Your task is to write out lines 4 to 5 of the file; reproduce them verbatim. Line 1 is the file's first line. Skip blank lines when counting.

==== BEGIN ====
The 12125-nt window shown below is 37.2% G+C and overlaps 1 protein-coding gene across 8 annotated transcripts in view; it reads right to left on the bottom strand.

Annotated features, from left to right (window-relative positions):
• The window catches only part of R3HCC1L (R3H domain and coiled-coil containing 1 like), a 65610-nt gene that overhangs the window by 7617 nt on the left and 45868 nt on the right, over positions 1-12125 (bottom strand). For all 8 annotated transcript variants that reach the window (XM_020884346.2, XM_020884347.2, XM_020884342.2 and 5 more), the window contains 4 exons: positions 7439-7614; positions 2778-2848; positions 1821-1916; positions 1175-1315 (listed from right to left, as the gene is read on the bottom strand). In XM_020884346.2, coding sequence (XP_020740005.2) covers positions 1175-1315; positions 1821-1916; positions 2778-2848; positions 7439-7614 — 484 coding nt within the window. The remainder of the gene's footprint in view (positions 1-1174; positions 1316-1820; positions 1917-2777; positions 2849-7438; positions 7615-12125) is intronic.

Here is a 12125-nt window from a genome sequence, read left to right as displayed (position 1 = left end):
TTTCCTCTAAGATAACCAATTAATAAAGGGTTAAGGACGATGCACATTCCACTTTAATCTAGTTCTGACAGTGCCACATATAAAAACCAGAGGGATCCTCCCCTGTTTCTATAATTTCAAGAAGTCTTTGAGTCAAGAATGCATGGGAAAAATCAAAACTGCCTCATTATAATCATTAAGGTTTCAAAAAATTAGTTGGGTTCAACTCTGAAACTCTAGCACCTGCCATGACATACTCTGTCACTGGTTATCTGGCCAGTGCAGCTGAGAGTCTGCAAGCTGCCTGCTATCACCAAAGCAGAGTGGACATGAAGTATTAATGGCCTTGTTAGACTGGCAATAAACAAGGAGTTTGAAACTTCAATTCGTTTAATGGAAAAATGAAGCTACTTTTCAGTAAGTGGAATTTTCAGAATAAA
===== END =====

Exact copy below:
Here is a 12125-nt window from a genome sequence, read left to right as displayed (position 1 = left end):
TTTCCTCTAAGATAACCAATTAATAAAGGGTTAAGGACGATGCACATTCCACTTTAATCTAGTTCTGACAGTGCCACATATAAAAACCAGAGGGATCCTCCCCTGTTTCTATAATTTCAAGAAGTCTTTGAGTCAAGAATGCATGGGAAAAATCAAAACTGCCTCATTATAATCATTAAGGTTTCAAAAAATTAGTTGGGTTCAACTCTGAAACTCTAGCACCTGCCATGACATACTCTGTCACTGGTTATCTGGCCAGTGCAGCTGAGAGTCTGCAAGCTGCCTGCTATCACCAAAGCAGAGTGGACATGAAGTATTAATGGCCTTGTTAGACTGGCAATAAACAAGGAGTTTGAAACTTCAATTCGTTTAATGGAAAAATGAAGCTACTTTTCAGTAAGTGGAATTTTCAGAATAAA